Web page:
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There's also a similar piece that just ran on 60 Minutes: "A Whopping 91% of Plastic Isn't Recycled" by Laura Parker on nationalgeographic.com So, when I open a bottle of Deer Park water, there's a 90% chance that it will end up in the ocean, or in a landfill, despite my going to great lengths to recycle it? Predictions are that by 2050, the oceans will contain more plastic than FISH. NO THANK YOU. I've got to change my ways.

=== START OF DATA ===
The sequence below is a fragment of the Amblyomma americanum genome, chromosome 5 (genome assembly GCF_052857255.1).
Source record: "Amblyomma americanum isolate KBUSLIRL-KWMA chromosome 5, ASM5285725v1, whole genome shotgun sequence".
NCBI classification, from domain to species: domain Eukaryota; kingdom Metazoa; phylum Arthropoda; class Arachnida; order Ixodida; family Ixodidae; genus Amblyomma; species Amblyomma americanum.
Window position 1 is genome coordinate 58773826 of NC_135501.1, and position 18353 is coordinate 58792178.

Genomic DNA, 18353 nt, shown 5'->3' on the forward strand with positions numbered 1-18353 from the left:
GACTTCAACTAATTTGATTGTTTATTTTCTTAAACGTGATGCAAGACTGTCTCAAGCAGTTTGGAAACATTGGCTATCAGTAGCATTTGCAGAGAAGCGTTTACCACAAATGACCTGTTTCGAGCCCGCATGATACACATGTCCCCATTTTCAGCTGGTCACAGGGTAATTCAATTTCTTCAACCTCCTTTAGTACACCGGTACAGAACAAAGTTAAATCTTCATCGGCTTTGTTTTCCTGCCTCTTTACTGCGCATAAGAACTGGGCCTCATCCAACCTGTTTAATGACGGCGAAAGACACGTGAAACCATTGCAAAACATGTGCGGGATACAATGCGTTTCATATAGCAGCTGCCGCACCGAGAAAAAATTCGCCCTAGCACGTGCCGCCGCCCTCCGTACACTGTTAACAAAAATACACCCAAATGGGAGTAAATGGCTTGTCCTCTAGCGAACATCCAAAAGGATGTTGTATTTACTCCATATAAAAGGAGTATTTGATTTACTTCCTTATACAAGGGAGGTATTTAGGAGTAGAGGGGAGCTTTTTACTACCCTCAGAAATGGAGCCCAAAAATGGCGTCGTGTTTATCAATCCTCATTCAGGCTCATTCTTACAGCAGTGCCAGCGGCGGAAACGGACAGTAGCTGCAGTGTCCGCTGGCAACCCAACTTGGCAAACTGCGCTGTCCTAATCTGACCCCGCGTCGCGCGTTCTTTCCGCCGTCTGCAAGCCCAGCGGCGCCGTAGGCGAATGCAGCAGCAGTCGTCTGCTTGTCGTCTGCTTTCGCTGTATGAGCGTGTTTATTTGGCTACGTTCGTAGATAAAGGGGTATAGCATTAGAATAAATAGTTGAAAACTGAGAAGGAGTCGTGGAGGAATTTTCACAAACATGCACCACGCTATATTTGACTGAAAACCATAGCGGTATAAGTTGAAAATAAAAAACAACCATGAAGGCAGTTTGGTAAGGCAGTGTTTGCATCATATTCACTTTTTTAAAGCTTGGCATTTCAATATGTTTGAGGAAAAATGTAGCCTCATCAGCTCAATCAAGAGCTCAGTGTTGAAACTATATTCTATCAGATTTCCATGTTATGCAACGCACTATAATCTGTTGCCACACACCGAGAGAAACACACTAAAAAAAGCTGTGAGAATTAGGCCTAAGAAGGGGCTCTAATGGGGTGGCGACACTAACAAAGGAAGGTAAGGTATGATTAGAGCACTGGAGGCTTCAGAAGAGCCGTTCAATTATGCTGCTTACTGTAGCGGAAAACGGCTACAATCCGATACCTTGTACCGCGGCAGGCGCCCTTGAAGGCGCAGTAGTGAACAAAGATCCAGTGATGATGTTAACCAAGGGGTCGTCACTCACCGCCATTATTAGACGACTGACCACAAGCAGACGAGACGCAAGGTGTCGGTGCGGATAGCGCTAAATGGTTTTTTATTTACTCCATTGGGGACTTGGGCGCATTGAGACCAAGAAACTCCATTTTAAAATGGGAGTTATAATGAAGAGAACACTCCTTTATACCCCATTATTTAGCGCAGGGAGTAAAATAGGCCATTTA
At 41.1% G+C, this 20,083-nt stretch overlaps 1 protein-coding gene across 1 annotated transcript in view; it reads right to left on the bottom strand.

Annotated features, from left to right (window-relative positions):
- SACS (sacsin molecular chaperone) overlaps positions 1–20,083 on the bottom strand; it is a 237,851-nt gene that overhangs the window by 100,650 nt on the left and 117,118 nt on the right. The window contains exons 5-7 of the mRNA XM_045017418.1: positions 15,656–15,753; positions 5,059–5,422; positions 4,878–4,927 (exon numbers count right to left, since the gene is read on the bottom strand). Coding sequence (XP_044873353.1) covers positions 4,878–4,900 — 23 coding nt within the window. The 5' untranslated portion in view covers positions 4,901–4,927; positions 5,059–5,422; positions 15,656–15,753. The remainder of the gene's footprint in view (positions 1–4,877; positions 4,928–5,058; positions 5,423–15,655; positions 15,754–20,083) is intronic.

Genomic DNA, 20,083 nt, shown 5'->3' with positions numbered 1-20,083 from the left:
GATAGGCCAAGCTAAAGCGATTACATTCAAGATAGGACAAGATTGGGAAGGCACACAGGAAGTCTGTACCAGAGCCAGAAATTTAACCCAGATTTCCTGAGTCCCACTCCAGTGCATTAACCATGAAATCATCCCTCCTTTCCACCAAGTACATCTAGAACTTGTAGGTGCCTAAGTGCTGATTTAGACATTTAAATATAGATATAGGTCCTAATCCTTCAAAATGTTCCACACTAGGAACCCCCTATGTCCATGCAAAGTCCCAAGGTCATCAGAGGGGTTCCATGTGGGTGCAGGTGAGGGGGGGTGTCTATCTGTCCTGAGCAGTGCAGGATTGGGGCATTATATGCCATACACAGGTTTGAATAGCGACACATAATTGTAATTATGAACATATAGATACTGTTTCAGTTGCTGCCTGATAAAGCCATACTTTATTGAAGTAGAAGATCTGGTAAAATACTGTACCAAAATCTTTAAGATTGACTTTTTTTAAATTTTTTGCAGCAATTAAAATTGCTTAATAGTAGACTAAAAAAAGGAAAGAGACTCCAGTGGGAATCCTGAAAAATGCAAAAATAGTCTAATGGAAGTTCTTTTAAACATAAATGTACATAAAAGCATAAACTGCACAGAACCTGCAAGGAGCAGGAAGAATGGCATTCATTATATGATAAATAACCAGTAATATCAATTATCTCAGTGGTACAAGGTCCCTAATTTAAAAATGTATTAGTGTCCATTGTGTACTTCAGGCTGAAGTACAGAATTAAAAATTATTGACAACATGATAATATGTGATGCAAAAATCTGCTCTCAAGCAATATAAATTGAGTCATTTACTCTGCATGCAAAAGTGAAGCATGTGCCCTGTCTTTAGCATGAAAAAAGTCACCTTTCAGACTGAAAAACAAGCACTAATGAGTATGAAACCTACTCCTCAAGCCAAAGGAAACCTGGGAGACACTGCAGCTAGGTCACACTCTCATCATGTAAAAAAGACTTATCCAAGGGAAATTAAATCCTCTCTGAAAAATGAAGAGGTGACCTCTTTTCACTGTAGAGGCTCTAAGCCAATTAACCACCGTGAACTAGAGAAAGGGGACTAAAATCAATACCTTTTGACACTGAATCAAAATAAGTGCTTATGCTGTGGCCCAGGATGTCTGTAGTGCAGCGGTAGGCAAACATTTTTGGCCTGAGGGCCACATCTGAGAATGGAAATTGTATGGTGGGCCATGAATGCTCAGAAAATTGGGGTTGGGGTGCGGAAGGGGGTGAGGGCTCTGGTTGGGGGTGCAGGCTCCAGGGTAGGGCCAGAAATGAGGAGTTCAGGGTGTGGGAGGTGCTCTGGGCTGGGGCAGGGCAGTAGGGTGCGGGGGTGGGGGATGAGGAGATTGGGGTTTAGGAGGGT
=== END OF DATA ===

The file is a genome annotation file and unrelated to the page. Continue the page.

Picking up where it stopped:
For several years, and certainly during the past several pothole-ridden days, I have wondered to myself, "What if?" Having spent nearly 25 years working with the EPA, I have often asked myself where my recyclables are ending up? I see them alongside trails in the form of benches. I see them in carryout food containers. But I don't think I've ever seen them underneath my tires, unless I run over an old plastic bottle. What if? What if we could make highways out of recycled material? Asphalt is hot, it cracks, it forms potholes (in the past few days, I have probably screamed out loud five times when I hit a pothole that felt like I just ran over a curb). I have never looked into this before in my life, but I'm going to Google it, right now. --- Hmmm ... Where do I start? --- Okay, I just started with the fourth one, since that was published by the Department of Transportation - that deals with the opposite issue: recycling existing highways; not making highways out of recycled waste. Then there's this by the EPA: "Using Recycled Industrial Materials In Roadways" So, as I figured, someone has at least thought of this before (I can't tell you how many times I've had *amazing* ideas, sometimes being sure that nobody could have possibly thought of them before, that have already been patented - this was definitely *not* one of those times, as I couldn't imagine that someone hasn't thought of it by now). --- Alright, I'm done. I wanted this idea out there just in case nobody was working on it, because it seems like such a *good* use of waste, but not being an engineer, I have no idea about things such as tensile strengths, heat capacities, or any of those other "terms" that you've heard of before, but don't really know what they mean. I don't know if this is even possible, but hopefully someone, somewhere, is looking into it. And sure enough: